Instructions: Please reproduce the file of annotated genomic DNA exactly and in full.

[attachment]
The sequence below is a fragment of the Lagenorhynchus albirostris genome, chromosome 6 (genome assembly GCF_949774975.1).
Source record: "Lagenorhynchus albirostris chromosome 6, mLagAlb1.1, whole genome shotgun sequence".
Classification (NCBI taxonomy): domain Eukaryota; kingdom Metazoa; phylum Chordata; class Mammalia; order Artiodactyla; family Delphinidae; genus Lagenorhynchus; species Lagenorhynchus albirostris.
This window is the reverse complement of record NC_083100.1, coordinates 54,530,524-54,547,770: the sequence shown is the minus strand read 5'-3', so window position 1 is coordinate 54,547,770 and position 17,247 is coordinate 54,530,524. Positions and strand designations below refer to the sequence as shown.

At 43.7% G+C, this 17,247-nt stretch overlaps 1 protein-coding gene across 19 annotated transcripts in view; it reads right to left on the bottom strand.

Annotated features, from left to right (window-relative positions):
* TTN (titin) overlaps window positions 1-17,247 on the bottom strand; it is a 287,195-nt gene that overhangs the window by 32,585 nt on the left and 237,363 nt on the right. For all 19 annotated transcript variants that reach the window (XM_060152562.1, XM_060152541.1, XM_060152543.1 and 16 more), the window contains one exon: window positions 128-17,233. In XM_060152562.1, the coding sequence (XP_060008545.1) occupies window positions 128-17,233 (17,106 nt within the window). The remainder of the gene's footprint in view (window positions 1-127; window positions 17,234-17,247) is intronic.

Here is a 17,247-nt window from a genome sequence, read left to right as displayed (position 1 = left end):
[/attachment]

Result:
The sequence below is a fragment of the Lagenorhynchus albirostris genome, chromosome 6 (genome assembly GCF_949774975.1).
Source record: "Lagenorhynchus albirostris chromosome 6, mLagAlb1.1, whole genome shotgun sequence".
Classification (NCBI taxonomy): domain Eukaryota; kingdom Metazoa; phylum Chordata; class Mammalia; order Artiodactyla; family Delphinidae; genus Lagenorhynchus; species Lagenorhynchus albirostris.
This window is the reverse complement of record NC_083100.1, coordinates 54,530,524-54,547,770: the sequence shown is the minus strand read 5'-3', so window position 1 is coordinate 54,547,770 and position 17,247 is coordinate 54,530,524. Positions and strand designations below refer to the sequence as shown.

At 43.7% G+C, this 17,247-nt stretch overlaps 1 protein-coding gene across 19 annotated transcripts in view; it reads right to left on the bottom strand.

Annotated features, from left to right (window-relative positions):
* TTN (titin) overlaps window positions 1-17,247 on the bottom strand; it is a 287,195-nt gene that overhangs the window by 32,585 nt on the left and 237,363 nt on the right. For all 19 annotated transcript variants that reach the window (XM_060152562.1, XM_060152541.1, XM_060152543.1 and 16 more), the window contains one exon: window positions 128-17,233. In XM_060152562.1, the coding sequence (XP_060008545.1) occupies window positions 128-17,233 (17,106 nt within the window). The remainder of the gene's footprint in view (window positions 1-127; window positions 17,234-17,247) is intronic.

Here is a 17,247-nt window from a genome sequence, read left to right as displayed (position 1 = left end):